|TRENTON - Attorney General Jeffrey S. Chiesa announced that a Pennsauken man who was caught dealing PCP in Camden was sentenced to state prison today.
Erik DeJesus, 28, of Pennsauken, was sentenced to eight years in state prison, including three years of parole ineligibility, by Superior Court Judge Irvin J. Snyder in Camden. DeJesus pleaded guilty on Sept. 10 to first-degree possession of PCP with intent to distribute, as he was about to go on trial. He entered an “open plea,” meaning there was no plea agreement. Supervising Deputy Attorney General Jill Mayer prosecuted the case and handled the sentencing for the Division of Criminal Justice Gangs & Organized Crime Bureau.
“The violent effects of PCP were made terrifyingly clear in Camden this summer with the murders of two young boys who were killed by assailants who smoked marijuana cigarettes laced with liquid PCP,” said Attorney General Chiesa. “This prison sentence reflects our resolve to deal sternly with any defendant caught distributing PCP.”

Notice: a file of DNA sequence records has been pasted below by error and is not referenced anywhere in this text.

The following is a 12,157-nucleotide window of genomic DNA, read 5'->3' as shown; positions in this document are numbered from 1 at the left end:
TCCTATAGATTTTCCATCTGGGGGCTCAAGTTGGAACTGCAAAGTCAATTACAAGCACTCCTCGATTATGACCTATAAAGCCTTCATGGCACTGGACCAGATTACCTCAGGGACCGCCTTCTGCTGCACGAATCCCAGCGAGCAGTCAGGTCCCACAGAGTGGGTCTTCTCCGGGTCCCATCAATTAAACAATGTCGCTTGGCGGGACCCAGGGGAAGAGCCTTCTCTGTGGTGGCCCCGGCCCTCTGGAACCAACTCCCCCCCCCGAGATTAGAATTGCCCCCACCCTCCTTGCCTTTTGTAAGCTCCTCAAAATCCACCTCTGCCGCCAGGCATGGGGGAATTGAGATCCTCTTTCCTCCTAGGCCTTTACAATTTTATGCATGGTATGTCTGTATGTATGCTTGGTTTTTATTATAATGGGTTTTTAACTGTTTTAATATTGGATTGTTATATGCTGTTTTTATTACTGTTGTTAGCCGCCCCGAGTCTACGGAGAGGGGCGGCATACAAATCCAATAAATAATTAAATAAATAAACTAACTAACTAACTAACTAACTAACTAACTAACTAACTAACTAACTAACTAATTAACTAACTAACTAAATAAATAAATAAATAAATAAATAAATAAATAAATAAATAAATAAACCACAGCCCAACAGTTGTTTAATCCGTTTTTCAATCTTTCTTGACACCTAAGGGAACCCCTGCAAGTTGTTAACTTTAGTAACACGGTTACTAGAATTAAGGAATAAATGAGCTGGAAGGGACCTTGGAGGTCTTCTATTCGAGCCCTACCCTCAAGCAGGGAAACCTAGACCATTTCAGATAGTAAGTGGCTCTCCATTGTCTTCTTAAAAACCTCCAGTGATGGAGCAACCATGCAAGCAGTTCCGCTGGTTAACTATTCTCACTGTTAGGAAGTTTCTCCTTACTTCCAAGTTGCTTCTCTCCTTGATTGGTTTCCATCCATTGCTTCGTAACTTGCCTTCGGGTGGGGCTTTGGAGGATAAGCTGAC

“Drug dealing and drug-related violence inflict a terrible toll in Camden and our other urban communities, and we will continue to work aggressively to combat these corrosive influences,” said Director Stephen J. Taylor of the Division of Criminal Justice. “PCP is an especially dangerous drug, and this defendant was dealing it in large quantities.”
DeJesus was arrested on March 10, 2010 by detectives of the Division of Criminal Justice. DeJesus was making “dip sales” of liquid PCP by dipping tobacco cigarettes into vials of pure liquid PCP and selling them from a porch in the 800 block of North 4th Street in Camden. Drug dealers also dip marijuana cigarettes into PCP, but DeJesus was using standard cigarettes. After observing what appeared to be two sales of PCP-laced cigarettes, the detectives approached DeJesus, who was subsequently arrested and searched. The detectives seized a ziplock bag containing suspected marijuana, 13 Newport cigarettes, and four vials of pure liquid PCP. There was a total of approximately 98 grams of PCP, nearly 10 times the weight of PCP required to charge him with a first-degree narcotics offense.
Detective Peppi Pichette led the investigation for the Division of Criminal Justice Gangs & Organized Crime Bureau South Squad, with assistance from Sgt. James Nelson, Detective Brian Woolston and Detective John Collins.